PURCHASE LINE — As a start to 2014, Evergreen Boys and Girls Club is proud to honor their Youth of the Year. A few months prior, senior April Boyer was nominated Youth of the Year at the regional level. After her competition in Indiana, the judges determined that she would continue to the state level in February in the Pittsburgh area. Details have not yet been finalized.
Over the past few weeks, Boyer completed the rest of her EBGC portfolio. This consisted of filling out a packet, gathering letters of recommendation and refining the speech on what the club means to her.
[PHOTO: Dan Small, district director of the Evergreen Boys and Girls Club of Indiana, congratulated senior April Boyer on advancing in the Youth of the Year program. (Christy Tiger/Purchase Line High School)]
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She also had to get a copy of her transcript and complete an essay explaining the importance of a college education. Typed and cursive handwritten versions of these responses were required for submission.
Shanda Buterbaugh, an English tutor at EBGC, had to submit a narrative about Boyer’s life story. Within this, she had to explain how April applies leadership at club, school, in the community and at home. A line from the narrative says, “April can always be counted on to help with activities inside the club. She is reliable and responsible in directing meetings, informal gatherings and supervising younger members.”
Last month, EBGC held a holiday dinner at Purchase Line. At the Dec. 12 event, EBGC members served a turkey dinner made by Purchase Line’s cafeteria staff to more than 300 people and held drawings for door prizes. Some of the club’s members stayed after school to help plan and organize the event.
Christopher McClead, a senior, said, “Setting up for the holiday dinner was fun because I got to hang out with friends. The work didn’t really seem like work.”
“The holiday (meal) is a good idea because you get to see different people from the community. It gives you a chance to connect with old friends,” said district director Dan Small.
Throughout the event, chances were drawn for MP3 players, board games and tote bags.
The dinner was free, but a bucket was left out for donations. Overall, they collected roughly $210.
HONOR SOCIETY AIDS SALVATION ARMY
Students in the Purchase Line National Honor Society went to the Indiana Mall to ring bells for The Salvation Army Red Kettle Campaign on Dec. 19.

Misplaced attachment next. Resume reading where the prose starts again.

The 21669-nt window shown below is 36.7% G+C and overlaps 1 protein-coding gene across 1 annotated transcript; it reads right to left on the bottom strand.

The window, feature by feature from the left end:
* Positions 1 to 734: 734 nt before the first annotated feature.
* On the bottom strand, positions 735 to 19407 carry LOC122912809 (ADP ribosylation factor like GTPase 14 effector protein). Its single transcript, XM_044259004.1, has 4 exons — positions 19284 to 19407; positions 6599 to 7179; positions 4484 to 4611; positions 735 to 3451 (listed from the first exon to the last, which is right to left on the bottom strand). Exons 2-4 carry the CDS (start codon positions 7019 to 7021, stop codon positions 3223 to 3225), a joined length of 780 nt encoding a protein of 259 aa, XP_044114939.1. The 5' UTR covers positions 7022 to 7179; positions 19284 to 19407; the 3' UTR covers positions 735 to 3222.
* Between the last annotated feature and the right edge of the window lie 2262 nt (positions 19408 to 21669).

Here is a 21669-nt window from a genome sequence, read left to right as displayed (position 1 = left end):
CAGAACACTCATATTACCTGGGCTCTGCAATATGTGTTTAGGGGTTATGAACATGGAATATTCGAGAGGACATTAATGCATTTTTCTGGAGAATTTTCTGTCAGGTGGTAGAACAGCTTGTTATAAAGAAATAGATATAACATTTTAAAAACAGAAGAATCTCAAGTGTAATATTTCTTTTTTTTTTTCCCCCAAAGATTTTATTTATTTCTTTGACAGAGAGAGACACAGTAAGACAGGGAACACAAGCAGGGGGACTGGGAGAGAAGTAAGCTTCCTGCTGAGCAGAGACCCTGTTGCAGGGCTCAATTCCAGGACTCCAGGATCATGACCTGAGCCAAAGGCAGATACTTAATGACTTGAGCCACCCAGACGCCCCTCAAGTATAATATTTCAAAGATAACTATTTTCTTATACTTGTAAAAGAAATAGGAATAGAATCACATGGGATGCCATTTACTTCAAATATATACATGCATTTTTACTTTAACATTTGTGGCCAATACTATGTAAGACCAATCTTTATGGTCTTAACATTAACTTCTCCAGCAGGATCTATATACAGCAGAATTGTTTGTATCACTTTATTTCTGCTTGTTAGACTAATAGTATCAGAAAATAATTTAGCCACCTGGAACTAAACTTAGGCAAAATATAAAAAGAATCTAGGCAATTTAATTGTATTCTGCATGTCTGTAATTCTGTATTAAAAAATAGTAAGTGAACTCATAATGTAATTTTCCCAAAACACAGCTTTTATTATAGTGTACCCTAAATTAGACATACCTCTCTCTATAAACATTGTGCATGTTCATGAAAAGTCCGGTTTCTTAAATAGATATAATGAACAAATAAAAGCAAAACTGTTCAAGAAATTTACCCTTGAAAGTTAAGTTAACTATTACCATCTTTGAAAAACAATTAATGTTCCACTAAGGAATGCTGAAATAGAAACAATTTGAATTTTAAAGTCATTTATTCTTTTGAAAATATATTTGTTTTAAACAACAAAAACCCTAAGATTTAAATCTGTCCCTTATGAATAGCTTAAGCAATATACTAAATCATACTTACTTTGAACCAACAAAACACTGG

The students participate in this yearly as their way to give back to the community. The overall experience was nice and the students had a great day.
[PHOTO: Amy Elling and Nicole Phillips, seniors at Purchase Line High School, collected money for The Salvation Army’s Red Kettle Campaign Dec. 19 at the Indiana Mall through Purchase Line’s National Honor Society. Elling is the secretary of NHS and Phillips is vice president. (Submitted photo/Purchase Line High School)]
Senior Amy Elling, NHS secretary, said, “I enjoyed meeting different people, and liked knowing that people still give back to those in need.”
“I liked helping the community,” added senior Adam Farmery, the NHS public relations officer.
“I thought it was interesting to see how many people actually donate. Sometimes more people donated than I expected. It was a good experience,” said NHS vice president Nicole Phillips.
Senior Brooke Temchulla danced and rang her bell while senior Anna Harkleroad sang Christmas carols when they took their turn ringing bells.
“When Anna started singing, people would stop and listen and then they stopped giving us quarters and started giving us $5 bills,” Temchulla said.
The NHS members rang the bells from 1 to 3 p.m. outside various locations. For a break from the cold weather, the shifts were split into 30-minute intervals. During the time students didn’t have to ring the bells, they were able to finish up some early Christmas gift shopping.
“The Salvation Army is a community service oriented faith-based organization. As such, it helps many people in our community economically, socially and spiritually,” said Larry Peterson, science teacher and National Honor Society adviser.
“Proceeds from the kettle collection are used to buy necessary clothing, food and other vital life-sustaining items for our neighbors in need. Consequently, it is a valid and very rewarding community service project for our own PLHS students to volunteer to assist others in need. It helps remind us all that not everybody is as fortunate as we are,” Peterson said.
[PHOTO: Gale Zoldak, executive program manager of the Evergreen Boys and Girls Club of Indiana, and senior Monique Deyarmin greeted guests and distributed raffle tickets for the door prize drawings. (April Boyer/Purchase Line High School)]